Leaf anatomy and shoot growth of ‘Harrolds Red Delicious’ (‘HRD’) apple trees treated with succinic acid 2,2-dimethylhydrazide (Alar) were compared with those of an untreated compact mutant strain, ‘Starkrimson Delicious’ (‘SD’). Leaf anatomy of the untreated ‘HRD’ and ‘SD’ were not significantly different. Alar treatments of ‘HRD’ increased thickness of spongy parenchyma, palisade parenchyma, the length but not the no. of palisade cells and total leaf thickness. The site most affected by Alar was the palisade parenchyma. Alar also suppressed shoot growth rate and the treatment effect became noticeable 1 week after treatment. The shoot growth curves were quite similar for ‘SD’ and Alar-treated ‘HRD’.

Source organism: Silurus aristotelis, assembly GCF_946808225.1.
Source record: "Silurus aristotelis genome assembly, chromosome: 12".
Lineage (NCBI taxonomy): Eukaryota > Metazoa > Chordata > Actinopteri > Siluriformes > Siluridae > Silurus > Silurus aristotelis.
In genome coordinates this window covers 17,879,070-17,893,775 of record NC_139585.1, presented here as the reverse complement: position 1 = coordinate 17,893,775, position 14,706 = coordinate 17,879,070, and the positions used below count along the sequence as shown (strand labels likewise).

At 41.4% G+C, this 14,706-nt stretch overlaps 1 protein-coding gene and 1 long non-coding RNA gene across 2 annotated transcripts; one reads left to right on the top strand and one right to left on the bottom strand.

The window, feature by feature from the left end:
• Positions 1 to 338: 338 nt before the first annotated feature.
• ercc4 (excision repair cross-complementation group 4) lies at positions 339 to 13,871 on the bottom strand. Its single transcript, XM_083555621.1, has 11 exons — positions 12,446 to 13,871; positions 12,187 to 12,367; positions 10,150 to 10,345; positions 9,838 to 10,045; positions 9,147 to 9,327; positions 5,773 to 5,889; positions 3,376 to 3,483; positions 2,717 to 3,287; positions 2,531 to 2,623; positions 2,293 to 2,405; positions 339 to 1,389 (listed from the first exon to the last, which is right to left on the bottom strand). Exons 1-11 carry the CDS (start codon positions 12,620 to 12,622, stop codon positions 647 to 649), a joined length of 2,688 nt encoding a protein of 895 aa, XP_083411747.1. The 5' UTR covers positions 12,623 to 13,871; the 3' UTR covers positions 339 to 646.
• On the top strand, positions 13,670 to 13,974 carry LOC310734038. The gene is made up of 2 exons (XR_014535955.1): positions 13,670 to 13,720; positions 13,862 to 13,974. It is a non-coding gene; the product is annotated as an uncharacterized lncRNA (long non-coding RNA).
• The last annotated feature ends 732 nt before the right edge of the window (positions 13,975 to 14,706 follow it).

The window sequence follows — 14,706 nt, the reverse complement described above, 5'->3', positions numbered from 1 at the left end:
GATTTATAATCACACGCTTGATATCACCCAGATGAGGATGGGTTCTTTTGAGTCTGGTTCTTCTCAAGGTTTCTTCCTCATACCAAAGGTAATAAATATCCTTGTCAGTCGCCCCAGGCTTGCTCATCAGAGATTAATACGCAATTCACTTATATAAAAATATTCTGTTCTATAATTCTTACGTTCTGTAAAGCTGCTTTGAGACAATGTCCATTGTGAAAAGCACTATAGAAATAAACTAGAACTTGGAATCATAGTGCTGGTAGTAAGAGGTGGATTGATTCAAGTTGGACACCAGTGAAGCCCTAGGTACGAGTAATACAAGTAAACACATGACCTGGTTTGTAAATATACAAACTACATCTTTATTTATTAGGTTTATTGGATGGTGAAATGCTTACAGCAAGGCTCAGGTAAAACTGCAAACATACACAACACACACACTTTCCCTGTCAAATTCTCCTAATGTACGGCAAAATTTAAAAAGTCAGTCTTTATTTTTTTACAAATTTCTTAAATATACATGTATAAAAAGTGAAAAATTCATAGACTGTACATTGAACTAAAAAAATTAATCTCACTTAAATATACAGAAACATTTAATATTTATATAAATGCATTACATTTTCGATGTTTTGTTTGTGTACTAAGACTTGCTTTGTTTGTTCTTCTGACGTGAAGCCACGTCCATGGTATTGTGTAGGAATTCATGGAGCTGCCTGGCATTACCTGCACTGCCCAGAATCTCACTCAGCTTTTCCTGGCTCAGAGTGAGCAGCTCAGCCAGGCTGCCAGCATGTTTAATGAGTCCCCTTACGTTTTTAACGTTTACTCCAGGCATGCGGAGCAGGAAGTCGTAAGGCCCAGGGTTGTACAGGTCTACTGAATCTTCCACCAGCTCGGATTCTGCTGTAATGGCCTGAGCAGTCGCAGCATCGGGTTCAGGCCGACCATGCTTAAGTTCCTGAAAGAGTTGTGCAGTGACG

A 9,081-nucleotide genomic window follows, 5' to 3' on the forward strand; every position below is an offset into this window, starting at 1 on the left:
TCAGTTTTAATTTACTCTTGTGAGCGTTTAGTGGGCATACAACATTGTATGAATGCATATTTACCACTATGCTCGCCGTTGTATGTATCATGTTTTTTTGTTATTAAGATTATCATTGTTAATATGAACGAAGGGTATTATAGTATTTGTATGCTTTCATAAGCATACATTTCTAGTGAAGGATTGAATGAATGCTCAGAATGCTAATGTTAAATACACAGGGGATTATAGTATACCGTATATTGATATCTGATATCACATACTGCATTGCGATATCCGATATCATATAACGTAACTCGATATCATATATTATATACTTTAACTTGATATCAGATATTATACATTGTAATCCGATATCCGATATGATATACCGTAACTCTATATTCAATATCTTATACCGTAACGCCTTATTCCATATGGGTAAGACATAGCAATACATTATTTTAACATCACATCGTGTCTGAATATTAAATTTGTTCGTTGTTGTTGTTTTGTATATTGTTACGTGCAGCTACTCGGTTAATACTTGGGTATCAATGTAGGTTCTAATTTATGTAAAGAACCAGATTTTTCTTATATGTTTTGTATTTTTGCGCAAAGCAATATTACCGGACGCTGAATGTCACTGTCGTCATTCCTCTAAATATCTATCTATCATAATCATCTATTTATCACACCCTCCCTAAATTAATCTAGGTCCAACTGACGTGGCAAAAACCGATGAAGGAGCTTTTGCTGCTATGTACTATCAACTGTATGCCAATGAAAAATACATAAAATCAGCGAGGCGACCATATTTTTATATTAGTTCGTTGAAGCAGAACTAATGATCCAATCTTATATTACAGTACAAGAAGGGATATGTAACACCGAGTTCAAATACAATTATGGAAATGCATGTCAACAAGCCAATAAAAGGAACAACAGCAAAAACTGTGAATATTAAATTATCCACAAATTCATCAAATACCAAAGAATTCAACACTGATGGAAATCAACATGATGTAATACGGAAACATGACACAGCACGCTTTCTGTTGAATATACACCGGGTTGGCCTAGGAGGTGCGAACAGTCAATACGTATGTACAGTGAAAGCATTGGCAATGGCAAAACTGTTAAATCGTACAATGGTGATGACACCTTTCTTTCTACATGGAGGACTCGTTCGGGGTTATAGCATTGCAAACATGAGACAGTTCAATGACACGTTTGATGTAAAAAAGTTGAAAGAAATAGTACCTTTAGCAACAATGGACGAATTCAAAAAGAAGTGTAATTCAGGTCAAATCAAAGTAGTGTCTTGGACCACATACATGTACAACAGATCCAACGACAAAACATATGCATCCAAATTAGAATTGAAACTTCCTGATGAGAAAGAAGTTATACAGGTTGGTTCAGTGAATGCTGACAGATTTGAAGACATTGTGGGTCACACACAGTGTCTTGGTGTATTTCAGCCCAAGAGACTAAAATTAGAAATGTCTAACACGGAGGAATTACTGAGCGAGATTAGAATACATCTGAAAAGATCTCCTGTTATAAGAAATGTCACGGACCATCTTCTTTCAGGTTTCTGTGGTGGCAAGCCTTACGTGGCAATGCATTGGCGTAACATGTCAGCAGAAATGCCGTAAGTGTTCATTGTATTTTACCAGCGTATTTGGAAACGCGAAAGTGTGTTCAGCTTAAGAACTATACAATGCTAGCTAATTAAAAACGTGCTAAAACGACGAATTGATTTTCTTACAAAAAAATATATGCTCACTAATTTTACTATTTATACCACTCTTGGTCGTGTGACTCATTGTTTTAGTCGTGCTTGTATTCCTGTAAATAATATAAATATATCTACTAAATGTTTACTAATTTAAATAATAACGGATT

The fine fescues are generally considered to be acid-tolerant compared to many other cool-season turfgrasses. However, there is a lack of documentation on aluminum tolerance of fine fescues at both the species and cultivar levels. A total of 58 genotypes belonging to five species or sub-species were screened under greenhouse conditions using solution culture, sand culture, and acid Tatum subsoil. This soil had 69% exchangeable Al and a pH of 4.4. An Al concentration of 640 μM and a pH 4.0 were used in solution screening and sand screening. Differences in Al tolerance were identified at both species and cultivar levels based on relative growth. The genotypes with endophyte infection generally exhibited greater Al tolerance than endophyte-free genotypes. The results indicate that fine fescues vary in Al tolerance and there is potential to improve Al tolerance with breeding and to refine management recommendations for fine fescues regarding soil pH.